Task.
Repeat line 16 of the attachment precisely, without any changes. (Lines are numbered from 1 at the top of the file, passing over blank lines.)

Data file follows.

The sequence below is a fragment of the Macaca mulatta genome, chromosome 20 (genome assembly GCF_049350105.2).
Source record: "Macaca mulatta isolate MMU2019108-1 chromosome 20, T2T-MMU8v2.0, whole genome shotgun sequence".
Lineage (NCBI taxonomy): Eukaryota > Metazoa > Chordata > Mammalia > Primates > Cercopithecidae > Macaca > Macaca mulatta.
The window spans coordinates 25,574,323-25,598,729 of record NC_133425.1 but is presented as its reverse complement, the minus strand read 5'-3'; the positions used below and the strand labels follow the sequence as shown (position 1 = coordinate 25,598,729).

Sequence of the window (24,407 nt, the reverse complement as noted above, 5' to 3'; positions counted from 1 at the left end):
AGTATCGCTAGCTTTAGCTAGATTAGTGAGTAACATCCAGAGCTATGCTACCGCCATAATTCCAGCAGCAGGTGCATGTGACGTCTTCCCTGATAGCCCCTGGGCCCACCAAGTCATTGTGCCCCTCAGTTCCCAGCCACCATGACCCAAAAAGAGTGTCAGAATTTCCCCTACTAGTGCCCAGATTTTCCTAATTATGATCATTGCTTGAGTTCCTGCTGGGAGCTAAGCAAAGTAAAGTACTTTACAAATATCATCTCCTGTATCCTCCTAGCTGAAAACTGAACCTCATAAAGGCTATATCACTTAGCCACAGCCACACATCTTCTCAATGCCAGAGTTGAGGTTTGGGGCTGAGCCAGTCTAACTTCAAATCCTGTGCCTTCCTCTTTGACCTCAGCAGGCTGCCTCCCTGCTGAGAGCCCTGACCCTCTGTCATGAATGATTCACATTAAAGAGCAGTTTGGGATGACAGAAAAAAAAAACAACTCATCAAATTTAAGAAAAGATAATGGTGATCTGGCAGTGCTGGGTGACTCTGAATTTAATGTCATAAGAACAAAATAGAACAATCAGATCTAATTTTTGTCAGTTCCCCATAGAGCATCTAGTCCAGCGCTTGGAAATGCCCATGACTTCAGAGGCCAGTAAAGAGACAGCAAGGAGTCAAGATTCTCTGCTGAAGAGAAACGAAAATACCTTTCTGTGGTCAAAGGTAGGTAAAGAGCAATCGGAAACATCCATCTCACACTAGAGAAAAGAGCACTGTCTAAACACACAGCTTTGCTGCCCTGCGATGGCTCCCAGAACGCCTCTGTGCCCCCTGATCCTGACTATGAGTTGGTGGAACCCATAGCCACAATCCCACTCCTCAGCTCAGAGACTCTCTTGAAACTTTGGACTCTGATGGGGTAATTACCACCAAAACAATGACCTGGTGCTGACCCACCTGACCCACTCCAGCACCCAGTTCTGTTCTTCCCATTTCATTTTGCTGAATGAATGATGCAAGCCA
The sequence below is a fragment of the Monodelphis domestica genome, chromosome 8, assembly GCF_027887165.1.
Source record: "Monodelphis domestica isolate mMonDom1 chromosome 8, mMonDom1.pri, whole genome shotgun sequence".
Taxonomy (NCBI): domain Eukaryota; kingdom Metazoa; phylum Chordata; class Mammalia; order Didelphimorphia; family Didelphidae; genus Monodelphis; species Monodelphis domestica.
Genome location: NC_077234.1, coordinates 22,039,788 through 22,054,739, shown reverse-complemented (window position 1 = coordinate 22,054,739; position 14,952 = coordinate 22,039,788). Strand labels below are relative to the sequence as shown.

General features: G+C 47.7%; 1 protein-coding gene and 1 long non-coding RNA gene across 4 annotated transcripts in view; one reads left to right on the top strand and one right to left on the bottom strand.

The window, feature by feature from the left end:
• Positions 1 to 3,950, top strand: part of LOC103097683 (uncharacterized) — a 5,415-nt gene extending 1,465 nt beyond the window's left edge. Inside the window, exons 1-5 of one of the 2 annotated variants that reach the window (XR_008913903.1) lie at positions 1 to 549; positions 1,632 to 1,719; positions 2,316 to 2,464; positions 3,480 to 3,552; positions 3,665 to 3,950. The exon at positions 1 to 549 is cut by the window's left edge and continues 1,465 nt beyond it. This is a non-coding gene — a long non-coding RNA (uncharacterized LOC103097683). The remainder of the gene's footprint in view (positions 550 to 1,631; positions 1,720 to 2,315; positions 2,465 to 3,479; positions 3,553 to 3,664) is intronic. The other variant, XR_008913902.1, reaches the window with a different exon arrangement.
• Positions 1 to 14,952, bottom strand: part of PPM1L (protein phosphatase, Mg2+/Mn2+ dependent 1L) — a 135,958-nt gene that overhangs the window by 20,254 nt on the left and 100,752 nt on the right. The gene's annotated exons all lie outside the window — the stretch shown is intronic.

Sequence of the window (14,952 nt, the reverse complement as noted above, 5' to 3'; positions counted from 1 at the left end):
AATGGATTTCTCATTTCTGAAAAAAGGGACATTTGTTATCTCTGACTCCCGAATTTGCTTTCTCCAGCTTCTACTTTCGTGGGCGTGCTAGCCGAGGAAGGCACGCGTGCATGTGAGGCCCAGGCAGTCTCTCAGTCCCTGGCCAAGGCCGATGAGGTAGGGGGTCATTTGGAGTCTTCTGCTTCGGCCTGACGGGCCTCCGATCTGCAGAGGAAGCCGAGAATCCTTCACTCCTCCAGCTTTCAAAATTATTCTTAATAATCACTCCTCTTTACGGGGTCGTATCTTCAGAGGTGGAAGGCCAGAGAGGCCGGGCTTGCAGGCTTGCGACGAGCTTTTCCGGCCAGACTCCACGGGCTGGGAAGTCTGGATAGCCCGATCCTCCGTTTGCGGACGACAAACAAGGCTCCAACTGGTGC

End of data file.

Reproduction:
AATGGATTTCTCATTTCTGAAAAAAGGGACATTTGTTATCTCTGACTCCCGAATTTGCTTTCTCCAGCTTCTACTTTCGTGGGCGTGCTAGCCGAGGAAGGCACGCGTGCATGTGAGGCCCAGGCAGTCTCTCAGTCCCTGGCCAAGGCCGATGAGGTAGGGGGTCATTTGGAGTCTTCTGCTTCGGCCTGACGGGCCTCCGATCTGCAGAGGAAGCCGAGAATCCTTCACTCCTCCAGCTTTCAAAATTATTCTTAATAATCACTCCTCTTTACGGGGTCGTATCTTCAGAGGTGGAAGGCCAGAGAGGCCGGGCTTGCAGGCTTGCGACGAGCTTTTCCGGCCAGACTCCACGGGCTGGGAAGTCTGGATAGCCCGATCCTCCGTTTGCGGACGACAAACAAGGCTCCAACTGGTGC